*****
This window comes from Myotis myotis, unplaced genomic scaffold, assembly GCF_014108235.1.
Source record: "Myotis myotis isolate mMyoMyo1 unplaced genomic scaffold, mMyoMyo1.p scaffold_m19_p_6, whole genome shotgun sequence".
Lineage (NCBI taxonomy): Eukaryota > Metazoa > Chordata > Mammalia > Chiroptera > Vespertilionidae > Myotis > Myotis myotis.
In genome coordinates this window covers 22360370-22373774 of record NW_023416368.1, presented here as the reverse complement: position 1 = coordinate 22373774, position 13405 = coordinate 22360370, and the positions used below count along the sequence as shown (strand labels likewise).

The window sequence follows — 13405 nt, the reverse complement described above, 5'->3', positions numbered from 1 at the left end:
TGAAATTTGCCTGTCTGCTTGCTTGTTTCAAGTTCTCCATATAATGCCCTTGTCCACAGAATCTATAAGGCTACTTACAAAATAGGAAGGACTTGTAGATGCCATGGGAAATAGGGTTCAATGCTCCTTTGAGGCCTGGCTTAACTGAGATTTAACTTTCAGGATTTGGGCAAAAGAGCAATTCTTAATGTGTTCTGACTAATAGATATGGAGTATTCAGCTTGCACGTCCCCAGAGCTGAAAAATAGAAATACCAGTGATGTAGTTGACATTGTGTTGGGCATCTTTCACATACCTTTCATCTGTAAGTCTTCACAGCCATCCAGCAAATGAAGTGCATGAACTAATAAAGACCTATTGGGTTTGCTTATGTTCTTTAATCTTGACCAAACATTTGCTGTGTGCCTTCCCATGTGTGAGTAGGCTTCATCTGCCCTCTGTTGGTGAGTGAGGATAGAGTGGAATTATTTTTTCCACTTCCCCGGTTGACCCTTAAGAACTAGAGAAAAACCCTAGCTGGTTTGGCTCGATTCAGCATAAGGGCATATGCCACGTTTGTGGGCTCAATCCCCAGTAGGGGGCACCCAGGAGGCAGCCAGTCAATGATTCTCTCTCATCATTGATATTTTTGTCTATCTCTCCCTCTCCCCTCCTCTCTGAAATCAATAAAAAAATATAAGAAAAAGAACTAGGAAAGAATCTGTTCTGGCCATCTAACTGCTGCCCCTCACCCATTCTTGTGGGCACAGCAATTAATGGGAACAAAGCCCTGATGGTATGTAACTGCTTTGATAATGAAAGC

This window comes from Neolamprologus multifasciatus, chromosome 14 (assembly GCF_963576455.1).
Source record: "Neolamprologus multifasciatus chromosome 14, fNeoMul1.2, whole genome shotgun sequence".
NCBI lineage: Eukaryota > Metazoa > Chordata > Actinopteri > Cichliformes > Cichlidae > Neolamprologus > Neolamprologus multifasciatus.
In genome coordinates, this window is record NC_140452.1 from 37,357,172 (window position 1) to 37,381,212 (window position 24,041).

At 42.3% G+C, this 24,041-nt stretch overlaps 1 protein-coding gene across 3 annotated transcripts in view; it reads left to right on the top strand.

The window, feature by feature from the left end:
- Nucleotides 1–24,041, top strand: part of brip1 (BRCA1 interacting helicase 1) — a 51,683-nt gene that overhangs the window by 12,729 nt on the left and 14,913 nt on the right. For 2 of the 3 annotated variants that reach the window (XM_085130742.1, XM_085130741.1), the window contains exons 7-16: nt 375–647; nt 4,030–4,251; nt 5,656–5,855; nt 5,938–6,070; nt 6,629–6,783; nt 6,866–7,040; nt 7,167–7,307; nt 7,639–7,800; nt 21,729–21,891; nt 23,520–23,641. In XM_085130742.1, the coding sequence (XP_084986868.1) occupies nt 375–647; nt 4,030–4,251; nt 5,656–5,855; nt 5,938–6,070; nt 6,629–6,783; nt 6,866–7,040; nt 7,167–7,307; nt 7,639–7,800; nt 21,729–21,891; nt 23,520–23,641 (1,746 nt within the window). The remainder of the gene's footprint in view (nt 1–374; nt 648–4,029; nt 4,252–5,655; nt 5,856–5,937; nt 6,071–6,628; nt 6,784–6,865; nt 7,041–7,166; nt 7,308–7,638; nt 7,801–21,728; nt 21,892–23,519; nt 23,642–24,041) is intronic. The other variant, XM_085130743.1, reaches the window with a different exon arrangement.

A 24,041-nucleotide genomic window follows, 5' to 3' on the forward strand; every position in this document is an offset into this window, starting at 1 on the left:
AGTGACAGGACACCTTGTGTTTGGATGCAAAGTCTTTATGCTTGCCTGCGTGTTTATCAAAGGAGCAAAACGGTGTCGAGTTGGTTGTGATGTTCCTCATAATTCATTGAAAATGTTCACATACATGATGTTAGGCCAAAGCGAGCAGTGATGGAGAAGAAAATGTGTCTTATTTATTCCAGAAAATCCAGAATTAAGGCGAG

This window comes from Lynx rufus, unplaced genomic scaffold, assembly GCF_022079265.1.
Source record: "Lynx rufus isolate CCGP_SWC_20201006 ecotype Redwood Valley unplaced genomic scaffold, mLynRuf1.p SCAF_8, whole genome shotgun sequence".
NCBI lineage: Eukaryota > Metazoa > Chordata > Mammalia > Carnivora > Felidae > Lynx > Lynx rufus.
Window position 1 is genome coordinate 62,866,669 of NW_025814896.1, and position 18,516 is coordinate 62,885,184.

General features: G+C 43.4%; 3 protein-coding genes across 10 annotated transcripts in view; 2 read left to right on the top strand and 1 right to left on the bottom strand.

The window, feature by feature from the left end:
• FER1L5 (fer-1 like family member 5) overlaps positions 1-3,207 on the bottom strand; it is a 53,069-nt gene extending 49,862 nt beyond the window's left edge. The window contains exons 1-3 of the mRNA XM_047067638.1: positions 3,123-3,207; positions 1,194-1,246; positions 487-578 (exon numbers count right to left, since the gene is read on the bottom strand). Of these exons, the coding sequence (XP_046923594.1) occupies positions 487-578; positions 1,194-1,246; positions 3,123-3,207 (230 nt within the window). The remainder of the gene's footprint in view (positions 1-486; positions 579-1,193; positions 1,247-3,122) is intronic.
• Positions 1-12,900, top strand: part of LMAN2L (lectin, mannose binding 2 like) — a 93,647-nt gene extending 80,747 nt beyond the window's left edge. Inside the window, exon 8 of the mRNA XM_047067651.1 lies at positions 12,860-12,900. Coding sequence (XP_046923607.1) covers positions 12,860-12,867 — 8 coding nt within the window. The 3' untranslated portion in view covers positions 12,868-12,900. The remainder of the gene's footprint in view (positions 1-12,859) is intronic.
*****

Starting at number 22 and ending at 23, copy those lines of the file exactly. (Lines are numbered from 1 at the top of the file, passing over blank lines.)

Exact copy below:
• FER1L5 (fer-1 like family member 5) overlaps positions 1-3,207 on the bottom strand; it is a 53,069-nt gene extending 49,862 nt beyond the window's left edge. The window contains exons 1-3 of the mRNA XM_047067638.1: positions 3,123-3,207; positions 1,194-1,246; positions 487-578 (exon numbers count right to left, since the gene is read on the bottom strand). Of these exons, the coding sequence (XP_046923594.1) occupies positions 487-578; positions 1,194-1,246; positions 3,123-3,207 (230 nt within the window). The remainder of the gene's footprint in view (positions 1-486; positions 579-1,193; positions 1,247-3,122) is intronic.
• Positions 1-12,900, top strand: part of LMAN2L (lectin, mannose binding 2 like) — a 93,647-nt gene extending 80,747 nt beyond the window's left edge. Inside the window, exon 8 of the mRNA XM_047067651.1 lies at positions 12,860-12,900. Coding sequence (XP_046923607.1) covers positions 12,860-12,867 — 8 coding nt within the window. The 3' untranslated portion in view covers positions 12,868-12,900. The remainder of the gene's footprint in view (positions 1-12,859) is intronic.